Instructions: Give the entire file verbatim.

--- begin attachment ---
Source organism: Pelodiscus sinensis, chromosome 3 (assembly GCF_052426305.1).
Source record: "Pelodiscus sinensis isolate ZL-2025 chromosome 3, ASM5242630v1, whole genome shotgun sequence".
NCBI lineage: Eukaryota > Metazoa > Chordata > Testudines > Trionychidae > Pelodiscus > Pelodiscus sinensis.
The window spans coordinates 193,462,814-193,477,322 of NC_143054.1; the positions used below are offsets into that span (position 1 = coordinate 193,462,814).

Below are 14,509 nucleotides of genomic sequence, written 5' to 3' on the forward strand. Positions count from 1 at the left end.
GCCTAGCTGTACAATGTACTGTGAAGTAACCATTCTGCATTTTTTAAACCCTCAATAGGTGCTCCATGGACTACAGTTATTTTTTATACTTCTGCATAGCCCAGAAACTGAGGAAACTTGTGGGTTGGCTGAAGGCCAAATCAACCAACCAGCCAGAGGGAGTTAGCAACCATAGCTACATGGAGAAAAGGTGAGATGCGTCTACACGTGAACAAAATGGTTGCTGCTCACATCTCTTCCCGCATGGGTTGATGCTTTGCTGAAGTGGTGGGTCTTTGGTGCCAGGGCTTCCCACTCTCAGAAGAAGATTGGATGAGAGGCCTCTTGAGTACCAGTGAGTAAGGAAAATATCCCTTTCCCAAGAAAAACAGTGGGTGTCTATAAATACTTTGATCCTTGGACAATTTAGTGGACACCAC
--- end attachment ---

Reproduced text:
Source organism: Pelodiscus sinensis, chromosome 3 (assembly GCF_052426305.1).
Source record: "Pelodiscus sinensis isolate ZL-2025 chromosome 3, ASM5242630v1, whole genome shotgun sequence".
NCBI lineage: Eukaryota > Metazoa > Chordata > Testudines > Trionychidae > Pelodiscus > Pelodiscus sinensis.
The window spans coordinates 193,462,814-193,477,322 of NC_143054.1; the positions used below are offsets into that span (position 1 = coordinate 193,462,814).

Below are 14,509 nucleotides of genomic sequence, written 5' to 3' on the forward strand. Positions count from 1 at the left end.
GCCTAGCTGTACAATGTACTGTGAAGTAACCATTCTGCATTTTTTAAACCCTCAATAGGTGCTCCATGGACTACAGTTATTTTTTATACTTCTGCATAGCCCAGAAACTGAGGAAACTTGTGGGTTGGCTGAAGGCCAAATCAACCAACCAGCCAGAGGGAGTTAGCAACCATAGCTACATGGAGAAAAGGTGAGATGCGTCTACACGTGAACAAAATGGTTGCTGCTCACATCTCTTCCCGCATGGGTTGATGCTTTGCTGAAGTGGTGGGTCTTTGGTGCCAGGGCTTCCCACTCTCAGAAGAAGATTGGATGAGAGGCCTCTTGAGTACCAGTGAGTAAGGAAAATATCCCTTTCCCAAGAAAAACAGTGGGTGTCTATAAATACTTTGATCCTTGGACAATTTAGTGGACACCAC